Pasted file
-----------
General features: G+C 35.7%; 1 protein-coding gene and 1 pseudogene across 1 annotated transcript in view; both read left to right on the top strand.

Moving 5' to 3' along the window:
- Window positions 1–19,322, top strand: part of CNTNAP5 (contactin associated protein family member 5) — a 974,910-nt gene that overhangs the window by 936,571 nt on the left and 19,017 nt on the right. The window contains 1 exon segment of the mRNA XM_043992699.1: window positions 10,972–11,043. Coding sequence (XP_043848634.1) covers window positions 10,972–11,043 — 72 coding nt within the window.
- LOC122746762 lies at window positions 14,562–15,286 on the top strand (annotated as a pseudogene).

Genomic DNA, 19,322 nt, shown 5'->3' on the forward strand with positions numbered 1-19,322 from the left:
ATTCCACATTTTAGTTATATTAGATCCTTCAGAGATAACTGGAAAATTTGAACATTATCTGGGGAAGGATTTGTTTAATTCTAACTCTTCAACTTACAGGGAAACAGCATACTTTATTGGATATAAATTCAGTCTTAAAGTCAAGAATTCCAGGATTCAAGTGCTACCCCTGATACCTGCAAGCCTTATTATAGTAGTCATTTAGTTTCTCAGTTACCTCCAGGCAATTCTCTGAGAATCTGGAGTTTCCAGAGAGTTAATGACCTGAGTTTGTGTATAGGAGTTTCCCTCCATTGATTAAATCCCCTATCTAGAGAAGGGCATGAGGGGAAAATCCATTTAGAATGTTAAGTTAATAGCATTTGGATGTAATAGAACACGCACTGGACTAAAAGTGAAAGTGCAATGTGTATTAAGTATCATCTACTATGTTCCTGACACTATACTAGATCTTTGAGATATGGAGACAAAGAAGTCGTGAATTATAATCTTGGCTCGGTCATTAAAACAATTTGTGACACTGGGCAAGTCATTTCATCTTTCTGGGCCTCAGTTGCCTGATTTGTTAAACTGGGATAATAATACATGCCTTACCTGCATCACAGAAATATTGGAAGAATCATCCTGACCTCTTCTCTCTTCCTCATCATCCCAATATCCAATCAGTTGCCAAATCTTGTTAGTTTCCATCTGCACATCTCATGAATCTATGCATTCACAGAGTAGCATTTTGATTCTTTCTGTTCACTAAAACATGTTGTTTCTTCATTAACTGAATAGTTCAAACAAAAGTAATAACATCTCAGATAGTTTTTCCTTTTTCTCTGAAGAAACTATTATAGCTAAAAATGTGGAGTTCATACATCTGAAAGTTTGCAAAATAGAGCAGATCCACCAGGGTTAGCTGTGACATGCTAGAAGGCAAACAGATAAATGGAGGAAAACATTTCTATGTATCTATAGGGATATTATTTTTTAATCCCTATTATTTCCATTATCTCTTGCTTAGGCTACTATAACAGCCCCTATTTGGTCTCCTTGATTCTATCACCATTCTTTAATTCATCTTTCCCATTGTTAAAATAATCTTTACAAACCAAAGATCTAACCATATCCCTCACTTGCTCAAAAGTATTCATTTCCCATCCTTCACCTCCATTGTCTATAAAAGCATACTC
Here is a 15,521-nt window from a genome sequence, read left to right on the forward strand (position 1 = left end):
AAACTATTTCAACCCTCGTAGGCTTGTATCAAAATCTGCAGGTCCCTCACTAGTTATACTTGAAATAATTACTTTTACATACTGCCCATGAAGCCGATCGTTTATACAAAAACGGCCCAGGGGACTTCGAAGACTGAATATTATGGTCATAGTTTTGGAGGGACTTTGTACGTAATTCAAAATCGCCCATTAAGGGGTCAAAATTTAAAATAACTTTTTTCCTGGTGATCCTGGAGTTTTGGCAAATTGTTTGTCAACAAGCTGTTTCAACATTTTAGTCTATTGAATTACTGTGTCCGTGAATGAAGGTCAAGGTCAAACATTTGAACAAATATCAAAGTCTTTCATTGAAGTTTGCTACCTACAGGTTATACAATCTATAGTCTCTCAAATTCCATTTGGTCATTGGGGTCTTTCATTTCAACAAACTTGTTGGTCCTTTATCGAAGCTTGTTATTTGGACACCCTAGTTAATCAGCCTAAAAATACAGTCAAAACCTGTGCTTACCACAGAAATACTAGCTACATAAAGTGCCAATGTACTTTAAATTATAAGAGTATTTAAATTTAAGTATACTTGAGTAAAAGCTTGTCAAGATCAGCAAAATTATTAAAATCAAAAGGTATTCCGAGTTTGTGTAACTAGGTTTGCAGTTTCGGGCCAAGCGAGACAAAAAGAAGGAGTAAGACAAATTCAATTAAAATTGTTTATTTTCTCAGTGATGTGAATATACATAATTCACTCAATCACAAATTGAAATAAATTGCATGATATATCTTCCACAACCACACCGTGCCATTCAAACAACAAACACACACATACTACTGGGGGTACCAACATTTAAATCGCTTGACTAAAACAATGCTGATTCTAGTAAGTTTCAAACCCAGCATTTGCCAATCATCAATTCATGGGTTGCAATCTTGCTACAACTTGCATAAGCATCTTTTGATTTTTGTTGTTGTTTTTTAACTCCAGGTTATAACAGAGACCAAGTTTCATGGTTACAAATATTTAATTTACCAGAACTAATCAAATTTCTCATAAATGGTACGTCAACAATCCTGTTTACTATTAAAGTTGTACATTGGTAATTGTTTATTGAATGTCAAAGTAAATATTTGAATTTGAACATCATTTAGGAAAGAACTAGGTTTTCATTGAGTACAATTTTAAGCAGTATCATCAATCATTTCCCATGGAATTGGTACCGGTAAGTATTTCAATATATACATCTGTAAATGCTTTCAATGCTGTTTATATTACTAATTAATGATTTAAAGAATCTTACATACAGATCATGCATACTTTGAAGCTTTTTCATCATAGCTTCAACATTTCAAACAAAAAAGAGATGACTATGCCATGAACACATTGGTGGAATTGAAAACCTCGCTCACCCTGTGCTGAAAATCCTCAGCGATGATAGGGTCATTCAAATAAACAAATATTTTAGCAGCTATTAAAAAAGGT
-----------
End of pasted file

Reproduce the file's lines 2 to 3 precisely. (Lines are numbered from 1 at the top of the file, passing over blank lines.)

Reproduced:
Moving 5' to 3' along the window:
- Window positions 1–19,322, top strand: part of CNTNAP5 (contactin associated protein family member 5) — a 974,910-nt gene that overhangs the window by 936,571 nt on the left and 19,017 nt on the right. The window contains 1 exon segment of the mRNA XM_043992699.1: window positions 10,972–11,043. Coding sequence (XP_043848634.1) covers window positions 10,972–11,043 — 72 coding nt within the window.